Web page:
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Showing posts from March, 2009

About Conjunctive Adverbs

Here are a few words: Accordingly Also Henceforth Indeed In fact As a result However Therefore Hence Moreover Meanwhile Certainly Nonetheless Otherwise Finally Incidentally Likewise Meanwhile All of these are adverbs, which can function also as conjunctions. Hence, they are called conjunctive adverbs. An adverb is any term that modifies a verb, adjective, or another adverb, and a conjunction is a term that connects two clauses. When using conjunctive adverbs, you should follow punctuation rules carefully. When a conjunctive adverb connects two independent clauses, it is actually like two different sentences. But the second sentence is made to factually depend on the first with the conjunctive adverb. Therefore, the first sentence should end in a semicolon or a period, and the conjunctive adverb should be followed by a comma. Here are examples: Alan is only a chiropractor; naturally, he has never had the respect of an actual doctor. James is no longer with the

No Sooner…Than Vs. Hardly…When

These two constructions always make me confused. Could you just explain them to me, please? – James Vaughn James is not the only person that has this doubt. These two are complex constructions, and are frowned upon by many native and foreign speakers of English. So, let's have a look at them today. Both 'No Sooner…Than' and 'Hardly…When' are used to mean exactly the same. It is when something has happened just before something else. The first of the actions, expressed with 'no sooner' or 'hardly', has happened right before the part after 'than' or 'when'. One thing to remember with these constructions is never to use 'when' with 'no sooner' or 'than' with 'hardly'. No sooner is clearly a comparative construction and has to be followed by 'than' as in any comparative form. You can replace 'hardly' with 'scarcely'. Examples: Here are a few examples for you to understand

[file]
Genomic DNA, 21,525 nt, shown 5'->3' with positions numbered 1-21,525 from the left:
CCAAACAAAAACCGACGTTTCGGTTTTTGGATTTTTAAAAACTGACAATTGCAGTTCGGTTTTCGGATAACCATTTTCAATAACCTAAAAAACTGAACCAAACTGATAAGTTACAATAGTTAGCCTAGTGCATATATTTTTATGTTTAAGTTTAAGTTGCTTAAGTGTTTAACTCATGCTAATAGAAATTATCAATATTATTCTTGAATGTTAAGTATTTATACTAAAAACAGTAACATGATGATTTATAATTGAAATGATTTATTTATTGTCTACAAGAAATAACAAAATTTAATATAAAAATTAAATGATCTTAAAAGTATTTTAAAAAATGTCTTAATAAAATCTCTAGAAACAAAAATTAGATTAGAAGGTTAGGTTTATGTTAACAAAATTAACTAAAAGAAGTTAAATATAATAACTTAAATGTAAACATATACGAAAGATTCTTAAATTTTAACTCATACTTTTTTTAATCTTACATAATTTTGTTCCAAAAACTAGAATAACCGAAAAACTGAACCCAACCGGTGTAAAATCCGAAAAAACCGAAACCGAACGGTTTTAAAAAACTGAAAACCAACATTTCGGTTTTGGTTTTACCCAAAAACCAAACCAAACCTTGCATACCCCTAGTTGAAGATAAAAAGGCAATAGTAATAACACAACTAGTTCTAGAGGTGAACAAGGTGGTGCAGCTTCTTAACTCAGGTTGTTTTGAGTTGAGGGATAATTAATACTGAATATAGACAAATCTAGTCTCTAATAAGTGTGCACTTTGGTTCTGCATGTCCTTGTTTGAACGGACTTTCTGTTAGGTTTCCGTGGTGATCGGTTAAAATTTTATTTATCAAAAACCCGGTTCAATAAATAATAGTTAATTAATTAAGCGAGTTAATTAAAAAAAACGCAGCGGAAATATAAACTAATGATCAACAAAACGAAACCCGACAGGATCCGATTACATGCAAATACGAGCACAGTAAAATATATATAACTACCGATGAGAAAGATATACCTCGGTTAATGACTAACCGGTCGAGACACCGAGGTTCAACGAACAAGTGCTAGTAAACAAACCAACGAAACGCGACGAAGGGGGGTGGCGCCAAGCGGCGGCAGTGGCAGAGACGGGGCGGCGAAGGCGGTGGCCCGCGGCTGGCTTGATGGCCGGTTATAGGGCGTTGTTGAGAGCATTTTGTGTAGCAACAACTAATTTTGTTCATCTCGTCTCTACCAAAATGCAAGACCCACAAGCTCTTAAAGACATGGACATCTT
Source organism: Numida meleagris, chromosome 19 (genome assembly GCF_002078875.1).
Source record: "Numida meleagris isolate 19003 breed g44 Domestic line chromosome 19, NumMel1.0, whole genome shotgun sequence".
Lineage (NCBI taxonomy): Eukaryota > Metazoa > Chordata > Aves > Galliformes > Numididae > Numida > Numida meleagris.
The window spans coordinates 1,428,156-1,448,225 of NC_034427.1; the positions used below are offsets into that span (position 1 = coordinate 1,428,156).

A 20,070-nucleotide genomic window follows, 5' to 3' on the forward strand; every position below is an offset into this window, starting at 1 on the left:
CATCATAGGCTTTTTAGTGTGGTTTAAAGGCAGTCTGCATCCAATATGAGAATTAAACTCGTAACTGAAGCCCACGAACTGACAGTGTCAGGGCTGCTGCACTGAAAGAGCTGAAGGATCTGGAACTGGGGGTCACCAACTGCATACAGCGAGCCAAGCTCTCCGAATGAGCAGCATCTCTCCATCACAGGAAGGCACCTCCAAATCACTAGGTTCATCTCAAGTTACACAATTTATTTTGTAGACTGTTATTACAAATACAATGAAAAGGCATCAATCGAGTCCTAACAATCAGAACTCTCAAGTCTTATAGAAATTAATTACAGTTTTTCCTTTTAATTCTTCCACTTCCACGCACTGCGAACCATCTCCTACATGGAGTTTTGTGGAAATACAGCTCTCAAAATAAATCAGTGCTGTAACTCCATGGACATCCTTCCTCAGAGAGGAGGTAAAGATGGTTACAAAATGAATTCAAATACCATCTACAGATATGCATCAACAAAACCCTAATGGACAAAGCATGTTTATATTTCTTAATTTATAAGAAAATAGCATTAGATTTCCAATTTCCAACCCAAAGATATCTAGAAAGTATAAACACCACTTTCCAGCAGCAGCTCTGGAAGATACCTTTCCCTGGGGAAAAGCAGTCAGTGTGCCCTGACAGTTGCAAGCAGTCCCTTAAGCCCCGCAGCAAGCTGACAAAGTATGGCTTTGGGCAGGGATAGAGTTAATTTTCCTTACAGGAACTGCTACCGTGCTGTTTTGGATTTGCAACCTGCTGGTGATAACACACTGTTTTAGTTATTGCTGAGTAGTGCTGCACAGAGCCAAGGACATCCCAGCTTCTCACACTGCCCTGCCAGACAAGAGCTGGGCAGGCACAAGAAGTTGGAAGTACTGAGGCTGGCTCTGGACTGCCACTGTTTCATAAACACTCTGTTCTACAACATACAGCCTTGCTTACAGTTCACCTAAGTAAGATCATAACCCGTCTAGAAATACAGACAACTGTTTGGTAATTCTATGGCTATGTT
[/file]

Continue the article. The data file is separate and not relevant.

Another Tiny List of Confusables

Earlier, you may remember we published a list of confusable words . Here we are again, with such a list of words. Abjure/Adjure: Abjure means "to formally renounce (give up) something" such as a position. Adjure on the other hand means 'to appeal to' or 'solemnly order'. The governor decided to abjure his position due to political pressure. Normally, adjuring to the subordinates doesn't give many results. Amount/Number: Use amount when you have uncountable subject. Use number when it is countable. The amount of love one gets depends on the number of friends one has. Appraise/Apprise: Appraise is the word applied to quantitative evaluation of something. Apprise means 'communicate' or 'inform'. Appraising diamonds is the work of an expert. Joe apprised me of the schedule of events. Attorney/Lawyer/Solicitor: These terms are highly misinterpreted and confused by many people. Let me clarify. In the US, an attorney is any member

How to Alienate Your First Reader?